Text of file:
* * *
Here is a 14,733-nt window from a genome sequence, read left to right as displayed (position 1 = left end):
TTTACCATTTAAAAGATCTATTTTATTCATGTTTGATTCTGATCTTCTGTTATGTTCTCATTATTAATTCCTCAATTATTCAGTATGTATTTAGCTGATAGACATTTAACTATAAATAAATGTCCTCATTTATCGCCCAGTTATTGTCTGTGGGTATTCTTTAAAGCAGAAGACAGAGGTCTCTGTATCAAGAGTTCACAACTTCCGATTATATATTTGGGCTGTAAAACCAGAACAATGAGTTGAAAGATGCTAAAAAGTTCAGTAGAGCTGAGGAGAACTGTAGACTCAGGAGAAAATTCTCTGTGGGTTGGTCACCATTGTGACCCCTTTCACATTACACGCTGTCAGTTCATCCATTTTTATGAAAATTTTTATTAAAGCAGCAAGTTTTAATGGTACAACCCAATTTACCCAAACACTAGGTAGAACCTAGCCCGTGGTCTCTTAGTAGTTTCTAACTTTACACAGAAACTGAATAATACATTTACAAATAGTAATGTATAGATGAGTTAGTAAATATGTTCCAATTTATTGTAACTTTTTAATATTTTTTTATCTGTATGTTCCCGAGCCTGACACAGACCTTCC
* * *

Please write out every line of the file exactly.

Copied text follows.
Here is a 14,733-nt window from a genome sequence, read left to right as displayed (position 1 = left end):
TTTACCATTTAAAAGATCTATTTTATTCATGTTTGATTCTGATCTTCTGTTATGTTCTCATTATTAATTCCTCAATTATTCAGTATGTATTTAGCTGATAGACATTTAACTATAAATAAATGTCCTCATTTATCGCCCAGTTATTGTCTGTGGGTATTCTTTAAAGCAGAAGACAGAGGTCTCTGTATCAAGAGTTCACAACTTCCGATTATATATTTGGGCTGTAAAACCAGAACAATGAGTTGAAAGATGCTAAAAAGTTCAGTAGAGCTGAGGAGAACTGTAGACTCAGGAGAAAATTCTCTGTGGGTTGGTCACCATTGTGACCCCTTTCACATTACACGCTGTCAGTTCATCCATTTTTATGAAAATTTTTATTAAAGCAGCAAGTTTTAATGGTACAACCCAATTTACCCAAACACTAGGTAGAACCTAGCCCGTGGTCTCTTAGTAGTTTCTAACTTTACACAGAAACTGAATAATACATTTACAAATAGTAATGTATAGATGAGTTAGTAAATATGTTCCAATTTATTGTAACTTTTTAATATTTTTTTATCTGTATGTTCCCGAGCCTGACACAGACCTTCC